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by Wenceslao Perez

Former Head of Operations

Transactions are a fundamental part of economic activity. With millions of international transactions taking place daily, SWIFT codes provide a standardized way to identify banks and ensure that money transfers are always made to the right account. But what does SWIFT actually stand for and what do “normal/non-banking experts” need to know? 

Nowadays, almost every organization relies on the efficient working of the SWIFT network for its day-to-day operative functions. Businesses use SWIFT to send money to other countries, banks send and receive money from clients through SWIFT, and financial institutions based in one country have clients from different parts of the world who send money to them through SWIFT. 

The SWIFT Story 

SWIFT stands for Society for Worldwide Interbank Financial Telecommunications. In other words, SWIFT is a secured telecommunication network by which a financial institution in one country can communicate with its branches or correspondent institutions virtually anywhere in the world, except of course banned or sanctioned countries.   

Since its founding in 1973, it has had its headquarters in Belgium. It is members owned, among which are many European and American banks. The company is overseen by the National Bank of Belgium, in partnership with major central banks around the world – including the US Federal Reserve and the Bank of England. It has now over 11000 members and its presence in over 200 countries daily. 

But how does SWIFT actually work? 

To make it simple, let’s take the following payment example: 

You reside in Switzerland and want to transfer some money to your cousin in Singapore. You provide your bank with your cousin’s IBAN or account number, BIC and the amount to be paid. 

Let’s assume that your bank in Switzerland has a bilateral agreement with another bank in Singapore acting as a correspondent bank. Here’s what happens next: 

  1. Your Swiss bank debits your account and sends a SWIFT message MT103 to your cousin’s bank with all the necessary payment details.  
  2. Your Swiss bank sends an MT202cov message to its correspondent bank (called also intermediary bank) in Singapore to perform the transfer of the fund. 
  3. The correspondent bank debits the account held by your Swiss bank (Nostro) and credits the account held by your cousin’s bank in Singapore. 
  4. Your cousin’s bank receives the money and credits the amount to your cousin’s account. 

If the banks don’t have an established relationship, they won’t have a Nostro/Vostro account with each other. In this case, SWIFT will send the message through one or more intermediary banks that do have shared Nostro/Vostro accounts until the final beneficiary’s bank can be reached.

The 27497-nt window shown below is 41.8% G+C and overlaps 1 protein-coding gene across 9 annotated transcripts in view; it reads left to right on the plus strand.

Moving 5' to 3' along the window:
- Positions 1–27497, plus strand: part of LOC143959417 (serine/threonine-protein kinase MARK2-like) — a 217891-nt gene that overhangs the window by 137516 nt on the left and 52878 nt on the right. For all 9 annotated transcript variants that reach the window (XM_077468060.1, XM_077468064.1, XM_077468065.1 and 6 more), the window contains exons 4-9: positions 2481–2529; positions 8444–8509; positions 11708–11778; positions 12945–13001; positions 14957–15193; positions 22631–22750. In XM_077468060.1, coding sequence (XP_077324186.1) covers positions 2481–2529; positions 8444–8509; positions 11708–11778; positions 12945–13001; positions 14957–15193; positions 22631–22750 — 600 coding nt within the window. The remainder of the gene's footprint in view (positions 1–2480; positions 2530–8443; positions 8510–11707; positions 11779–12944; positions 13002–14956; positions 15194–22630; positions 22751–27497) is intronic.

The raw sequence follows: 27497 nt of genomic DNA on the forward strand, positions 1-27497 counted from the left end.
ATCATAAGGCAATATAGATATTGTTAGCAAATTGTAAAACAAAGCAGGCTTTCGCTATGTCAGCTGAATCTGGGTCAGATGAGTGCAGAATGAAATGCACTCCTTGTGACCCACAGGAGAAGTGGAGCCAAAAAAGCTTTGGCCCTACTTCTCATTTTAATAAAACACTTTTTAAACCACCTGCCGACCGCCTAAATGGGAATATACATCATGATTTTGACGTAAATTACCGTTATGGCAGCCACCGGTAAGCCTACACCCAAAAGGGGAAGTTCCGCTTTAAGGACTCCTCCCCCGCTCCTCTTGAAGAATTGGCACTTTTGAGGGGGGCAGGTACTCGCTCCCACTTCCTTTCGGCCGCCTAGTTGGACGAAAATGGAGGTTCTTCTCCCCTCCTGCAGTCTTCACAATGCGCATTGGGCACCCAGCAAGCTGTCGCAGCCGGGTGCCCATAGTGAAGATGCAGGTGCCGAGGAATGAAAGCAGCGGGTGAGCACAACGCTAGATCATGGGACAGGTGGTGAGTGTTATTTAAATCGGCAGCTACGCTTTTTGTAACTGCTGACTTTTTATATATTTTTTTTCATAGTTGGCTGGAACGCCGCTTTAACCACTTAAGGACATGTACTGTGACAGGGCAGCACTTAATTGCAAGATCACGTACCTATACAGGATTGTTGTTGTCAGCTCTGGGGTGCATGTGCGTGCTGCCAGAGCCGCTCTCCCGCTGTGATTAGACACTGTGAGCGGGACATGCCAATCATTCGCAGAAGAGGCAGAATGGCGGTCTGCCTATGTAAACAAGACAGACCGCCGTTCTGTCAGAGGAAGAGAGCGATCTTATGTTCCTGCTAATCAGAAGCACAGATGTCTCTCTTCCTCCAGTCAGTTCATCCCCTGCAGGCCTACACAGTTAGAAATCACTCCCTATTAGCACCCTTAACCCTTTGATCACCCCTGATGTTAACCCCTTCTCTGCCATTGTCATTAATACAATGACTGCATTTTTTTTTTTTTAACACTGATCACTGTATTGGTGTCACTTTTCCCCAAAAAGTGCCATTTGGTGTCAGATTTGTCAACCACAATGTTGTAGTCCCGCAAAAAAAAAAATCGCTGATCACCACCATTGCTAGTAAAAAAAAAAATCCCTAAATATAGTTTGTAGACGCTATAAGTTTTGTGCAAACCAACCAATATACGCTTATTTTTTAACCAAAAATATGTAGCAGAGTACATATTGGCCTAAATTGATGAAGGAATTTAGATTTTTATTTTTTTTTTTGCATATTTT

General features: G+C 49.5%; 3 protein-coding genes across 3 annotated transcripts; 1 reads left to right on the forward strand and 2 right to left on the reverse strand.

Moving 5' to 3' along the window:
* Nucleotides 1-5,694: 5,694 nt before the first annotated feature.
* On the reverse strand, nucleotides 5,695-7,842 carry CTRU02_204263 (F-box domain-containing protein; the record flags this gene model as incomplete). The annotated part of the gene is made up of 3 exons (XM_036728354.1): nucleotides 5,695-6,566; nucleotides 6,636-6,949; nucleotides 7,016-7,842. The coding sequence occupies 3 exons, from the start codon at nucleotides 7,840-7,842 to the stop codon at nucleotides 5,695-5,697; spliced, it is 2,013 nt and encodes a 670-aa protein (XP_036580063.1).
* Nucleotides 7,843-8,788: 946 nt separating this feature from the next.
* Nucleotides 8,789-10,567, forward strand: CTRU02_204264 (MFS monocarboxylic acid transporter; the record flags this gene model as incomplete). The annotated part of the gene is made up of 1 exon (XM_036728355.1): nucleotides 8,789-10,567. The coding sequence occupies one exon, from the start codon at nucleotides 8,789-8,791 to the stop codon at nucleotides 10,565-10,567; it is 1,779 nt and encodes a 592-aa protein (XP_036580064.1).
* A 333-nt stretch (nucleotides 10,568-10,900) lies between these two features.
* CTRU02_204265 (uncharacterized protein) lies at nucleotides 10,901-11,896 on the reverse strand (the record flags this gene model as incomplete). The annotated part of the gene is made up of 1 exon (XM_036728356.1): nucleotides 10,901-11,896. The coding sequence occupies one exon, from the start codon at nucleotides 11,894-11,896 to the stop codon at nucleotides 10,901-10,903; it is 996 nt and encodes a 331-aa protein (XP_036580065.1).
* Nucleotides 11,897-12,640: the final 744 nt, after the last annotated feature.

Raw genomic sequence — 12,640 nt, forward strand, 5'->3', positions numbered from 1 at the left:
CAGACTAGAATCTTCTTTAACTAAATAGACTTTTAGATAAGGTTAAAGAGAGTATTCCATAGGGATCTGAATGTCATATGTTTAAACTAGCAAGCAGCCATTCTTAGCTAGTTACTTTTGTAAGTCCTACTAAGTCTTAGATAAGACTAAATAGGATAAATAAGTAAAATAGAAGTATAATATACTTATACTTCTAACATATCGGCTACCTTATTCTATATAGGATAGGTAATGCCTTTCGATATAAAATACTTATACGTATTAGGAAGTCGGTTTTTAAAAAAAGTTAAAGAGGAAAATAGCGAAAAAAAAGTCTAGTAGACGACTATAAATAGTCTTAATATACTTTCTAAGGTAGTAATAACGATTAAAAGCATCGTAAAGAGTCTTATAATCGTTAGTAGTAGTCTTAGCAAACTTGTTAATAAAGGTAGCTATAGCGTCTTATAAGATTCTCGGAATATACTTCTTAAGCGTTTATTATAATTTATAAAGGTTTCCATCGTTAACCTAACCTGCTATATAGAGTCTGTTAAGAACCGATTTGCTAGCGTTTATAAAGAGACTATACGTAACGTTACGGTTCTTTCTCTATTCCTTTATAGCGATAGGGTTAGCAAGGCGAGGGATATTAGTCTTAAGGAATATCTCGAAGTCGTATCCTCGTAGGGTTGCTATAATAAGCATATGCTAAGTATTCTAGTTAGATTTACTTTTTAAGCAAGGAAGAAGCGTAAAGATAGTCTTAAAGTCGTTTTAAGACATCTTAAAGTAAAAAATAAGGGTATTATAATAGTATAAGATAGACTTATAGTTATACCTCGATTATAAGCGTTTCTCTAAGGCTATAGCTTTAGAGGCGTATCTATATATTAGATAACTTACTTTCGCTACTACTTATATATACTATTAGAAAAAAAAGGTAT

As you can probably tell by now SWIFT is used worldwide and daily by financial institutions and people like you and me.  

In short, financial institutions from banned countries cannot use the SWIFT network, and therefore cannot do business as easily as a non-banned financial institution

So, what happens when there is a ban on a country? 

In short, financial institutions from banned countries cannot use the SWIFT network, and therefore cannot do business as easily as a non-banned financial institution

This includes the settlement of large transactions on commodities, such as oil, and gas, but also basic commodities like cereal or toys. So, if no settlement can occur, no delivery of goods can happen either. 

Is there an alternative to SWIFT? 

Yes, but not quite. China and Russia introduced their own alternative to SWIFT in 2015 and 2018 respectively. China’s Cross-Border Interbank Payment System (CIPS) settles cross-border RMB transactions while Russia’s System Transfer of Financial Messages (SPFS) settles cross-border RUB transactions. Both systems are limited in terms of services and currency and can’t replace SWIFT, which accounts for more than 80% of international transactions. 

SWIFT and the future 

Today, the SWIFT system is used worldwide, carries information vital to international transactions between banks, and is now critical for the global economy. Even with the presence of cryptocurrencies and blockchain ledger systems, there are indications that SWIFT is not working against them, but rather working towards solutions that make international payments smoother for digital currencies.  


The content of any publication on this website is for informational purposes only.

About the author

Wenceslao holds a Bachelor’s degree from the Geneva College of Business as well as several management certifications. He has a vast experience in the international banking and financial industry, as well as global and cross-functional expertise in operations, risk management, credits, compliance and fund administration.
Wenceslao is fond of golf.

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